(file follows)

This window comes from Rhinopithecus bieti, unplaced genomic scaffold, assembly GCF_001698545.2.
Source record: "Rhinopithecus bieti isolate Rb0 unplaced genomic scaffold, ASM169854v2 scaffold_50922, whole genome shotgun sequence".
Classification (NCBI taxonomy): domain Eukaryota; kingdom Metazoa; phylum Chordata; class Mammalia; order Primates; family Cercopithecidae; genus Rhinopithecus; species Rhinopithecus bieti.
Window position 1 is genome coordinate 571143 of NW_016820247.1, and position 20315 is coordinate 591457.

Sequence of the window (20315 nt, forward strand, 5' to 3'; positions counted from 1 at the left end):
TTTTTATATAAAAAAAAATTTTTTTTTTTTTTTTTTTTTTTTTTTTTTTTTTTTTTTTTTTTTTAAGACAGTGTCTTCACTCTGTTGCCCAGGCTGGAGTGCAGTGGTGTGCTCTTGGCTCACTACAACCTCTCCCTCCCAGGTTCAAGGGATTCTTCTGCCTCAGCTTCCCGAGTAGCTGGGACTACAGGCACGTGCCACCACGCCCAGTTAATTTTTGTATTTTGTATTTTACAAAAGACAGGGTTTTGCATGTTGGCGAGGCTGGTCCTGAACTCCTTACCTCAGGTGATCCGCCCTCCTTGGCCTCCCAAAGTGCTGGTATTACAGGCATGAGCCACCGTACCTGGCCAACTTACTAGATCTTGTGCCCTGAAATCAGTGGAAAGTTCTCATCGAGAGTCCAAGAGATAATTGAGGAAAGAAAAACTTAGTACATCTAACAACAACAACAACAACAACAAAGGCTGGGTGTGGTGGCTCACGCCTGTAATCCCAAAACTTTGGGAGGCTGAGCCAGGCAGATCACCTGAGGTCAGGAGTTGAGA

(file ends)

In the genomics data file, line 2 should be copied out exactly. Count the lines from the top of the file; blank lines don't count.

Source record: "Rhinopithecus bieti isolate Rb0 unplaced genomic scaffold, ASM169854v2 scaffold_50922, whole genome shotgun sequence".